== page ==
The art and science of data storytelling

WHEN I attend conferences involving scientific and technical topics, I still get lost at the immensity and busyness of many of the speakers’ presentations. What more if the audience is composed of laypeople? They will probably be drowned by the figures, graphs and charts.

This is where the art and science of data storytelling come in. It is a structured approach for communicating insights from a dataset using narratives and visualizations.

Data storytelling gained popularity in 2010 when data science started to move into the mainstream. In the Philippines, it became fashionable in 2015 alongside the concepts of digital transformation, design thinking and analytics. However, it quickly died as a popular topic in conferences because it was presented as an esoteric art that required a great “story.”

It is both an art and a science. There is a methodology to it — which can be learned — while infusing it with an artsy side. Data storytelling is the intersection of three elements: the visual, the story and the data.

We, humans, always look for visuals to perceive information. Our brain has a special part called the visual cortex, located in the back of the head, that processes the visual information we see, helping us grasp information very quickly.

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The way we perceive visuals follows gestalt principles of perception. One is proximity, i.e., objects that are close together or connected are perceived as a group. Another is similarity, where objects that share similar attributes, color or shape are perceived as a group. The third is continuity, i.e., objects that appear to have a boundary or continuation around them are perceived as a group. Then there is closure, i.e., open structures can be easily perceived as closed and complete. These explain the phenomenon of pareidolia or the human ability to see shapes or make pictures out of randomness.

Since the dawn of history, humans have combined visuals with stories to convey messages. This is what we call art, manifested in elaborate sculptures, paintings and structures.

The advent of information technology in the 1980s ushered in the growth of data. In 1985, Microsoft launched Excel, a spreadsheet application where data could be organized in columns and rows and manipulated to create graphs.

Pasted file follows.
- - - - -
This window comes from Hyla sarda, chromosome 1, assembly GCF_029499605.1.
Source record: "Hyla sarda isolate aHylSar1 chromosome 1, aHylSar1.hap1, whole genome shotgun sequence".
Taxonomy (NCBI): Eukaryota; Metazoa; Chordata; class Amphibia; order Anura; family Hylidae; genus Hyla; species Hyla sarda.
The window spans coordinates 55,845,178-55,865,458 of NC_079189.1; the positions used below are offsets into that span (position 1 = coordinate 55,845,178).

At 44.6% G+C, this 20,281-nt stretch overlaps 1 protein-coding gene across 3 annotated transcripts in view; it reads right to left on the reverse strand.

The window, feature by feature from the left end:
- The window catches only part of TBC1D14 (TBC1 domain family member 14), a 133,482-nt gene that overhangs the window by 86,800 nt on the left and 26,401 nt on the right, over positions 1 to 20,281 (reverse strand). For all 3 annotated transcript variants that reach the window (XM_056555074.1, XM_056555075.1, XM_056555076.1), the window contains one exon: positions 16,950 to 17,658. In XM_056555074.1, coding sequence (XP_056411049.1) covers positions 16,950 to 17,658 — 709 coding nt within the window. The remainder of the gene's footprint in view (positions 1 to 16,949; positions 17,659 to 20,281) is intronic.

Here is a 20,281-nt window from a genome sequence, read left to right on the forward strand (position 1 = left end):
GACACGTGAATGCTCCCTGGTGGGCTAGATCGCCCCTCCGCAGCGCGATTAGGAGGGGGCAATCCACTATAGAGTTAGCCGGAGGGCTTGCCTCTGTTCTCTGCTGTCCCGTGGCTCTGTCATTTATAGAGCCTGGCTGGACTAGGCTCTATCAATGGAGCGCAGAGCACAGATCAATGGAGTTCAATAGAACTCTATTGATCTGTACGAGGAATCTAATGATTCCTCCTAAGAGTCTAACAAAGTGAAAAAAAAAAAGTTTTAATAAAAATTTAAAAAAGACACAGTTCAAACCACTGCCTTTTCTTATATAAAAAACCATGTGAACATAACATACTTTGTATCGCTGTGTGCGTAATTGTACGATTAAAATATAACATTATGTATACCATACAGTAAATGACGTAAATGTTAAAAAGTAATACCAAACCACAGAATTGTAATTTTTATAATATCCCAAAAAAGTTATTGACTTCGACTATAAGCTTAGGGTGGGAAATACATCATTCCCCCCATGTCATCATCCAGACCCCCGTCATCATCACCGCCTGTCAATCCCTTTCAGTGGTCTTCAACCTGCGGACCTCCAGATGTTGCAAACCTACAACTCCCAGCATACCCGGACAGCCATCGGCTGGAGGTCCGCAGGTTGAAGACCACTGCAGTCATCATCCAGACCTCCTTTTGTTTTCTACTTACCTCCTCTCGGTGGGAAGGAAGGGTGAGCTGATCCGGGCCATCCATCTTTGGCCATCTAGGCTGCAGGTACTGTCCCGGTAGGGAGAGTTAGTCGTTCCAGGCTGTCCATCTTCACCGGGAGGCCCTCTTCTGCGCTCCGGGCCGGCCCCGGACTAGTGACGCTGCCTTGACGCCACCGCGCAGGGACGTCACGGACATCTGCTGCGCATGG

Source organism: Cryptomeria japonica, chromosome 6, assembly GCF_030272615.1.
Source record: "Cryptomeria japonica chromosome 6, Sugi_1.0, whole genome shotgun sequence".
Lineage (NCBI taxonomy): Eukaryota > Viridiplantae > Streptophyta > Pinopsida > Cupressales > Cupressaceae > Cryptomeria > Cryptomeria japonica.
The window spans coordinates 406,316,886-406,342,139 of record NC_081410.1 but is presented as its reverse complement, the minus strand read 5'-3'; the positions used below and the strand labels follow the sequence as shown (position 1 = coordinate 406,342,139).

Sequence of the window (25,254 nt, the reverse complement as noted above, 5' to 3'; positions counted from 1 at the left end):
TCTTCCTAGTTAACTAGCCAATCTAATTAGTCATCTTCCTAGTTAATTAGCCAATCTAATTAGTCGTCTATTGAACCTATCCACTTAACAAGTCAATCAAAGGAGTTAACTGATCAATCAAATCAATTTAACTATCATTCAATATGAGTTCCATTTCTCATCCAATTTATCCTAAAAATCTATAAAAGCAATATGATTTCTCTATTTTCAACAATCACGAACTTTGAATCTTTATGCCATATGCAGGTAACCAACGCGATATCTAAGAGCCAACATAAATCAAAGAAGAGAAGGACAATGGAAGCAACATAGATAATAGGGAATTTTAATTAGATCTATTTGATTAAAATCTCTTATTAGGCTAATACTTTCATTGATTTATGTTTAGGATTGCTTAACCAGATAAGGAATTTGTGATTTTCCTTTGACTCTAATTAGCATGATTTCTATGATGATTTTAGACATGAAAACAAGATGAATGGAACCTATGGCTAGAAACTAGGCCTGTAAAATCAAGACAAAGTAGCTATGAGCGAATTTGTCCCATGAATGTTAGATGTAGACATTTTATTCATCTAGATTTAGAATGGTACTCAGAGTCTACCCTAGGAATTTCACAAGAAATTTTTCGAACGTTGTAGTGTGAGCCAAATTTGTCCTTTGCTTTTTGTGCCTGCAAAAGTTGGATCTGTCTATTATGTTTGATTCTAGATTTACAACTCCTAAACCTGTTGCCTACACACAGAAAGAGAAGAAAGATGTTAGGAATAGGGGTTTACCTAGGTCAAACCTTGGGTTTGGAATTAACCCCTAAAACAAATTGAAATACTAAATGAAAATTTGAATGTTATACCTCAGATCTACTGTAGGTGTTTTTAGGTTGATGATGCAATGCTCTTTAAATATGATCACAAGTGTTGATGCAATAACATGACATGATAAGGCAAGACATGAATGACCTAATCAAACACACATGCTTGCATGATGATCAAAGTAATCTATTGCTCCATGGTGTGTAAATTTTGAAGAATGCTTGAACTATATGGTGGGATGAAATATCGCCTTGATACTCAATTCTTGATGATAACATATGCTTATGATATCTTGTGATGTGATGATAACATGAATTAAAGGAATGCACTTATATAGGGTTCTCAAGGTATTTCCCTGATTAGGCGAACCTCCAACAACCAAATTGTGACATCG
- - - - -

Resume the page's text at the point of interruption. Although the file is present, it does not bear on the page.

The graph is the intersection between visuals and data, which has helped humans convey messages about datasets. With advances in visualization technology, graphs have been transformed to convey more messages through other visualization techniques. As an example, a tree map is a very compact visualization that allows an exceptionally large amount of data to be viewed in a small space.

The need to effectively persuade, influence and motivate an audience with the intersection of data and story was necessitated by the onset of the internet, mobility and social media. This is what we call a tale, a narrative or story that is any account of connected events presented to a reader or listener in a sequence of written or spoken words or pictures.

The intersection of story, visual and data is what we term data storytelling. It is the infusion of art, graph and tale to deliver and convey a powerful message. The narrative construction in data storytelling consists of conveying the ideal state, presenting the reality and the problem, offering the solution and outlining the next steps. It shows good visualization together with a narrative to convey the answer clearly and concisely.

Data storytelling is both an art and a science that anyone can learn and practice.

The author is the founder and CEO of Hungry Workhorse Consulting, a digital and culture transformation consulting firm. He is a fellow at the US-based Institute for Digital Transformation and teaches strategic management in the MBA Program of De La Salle University. The author may be emailed at [email protected]

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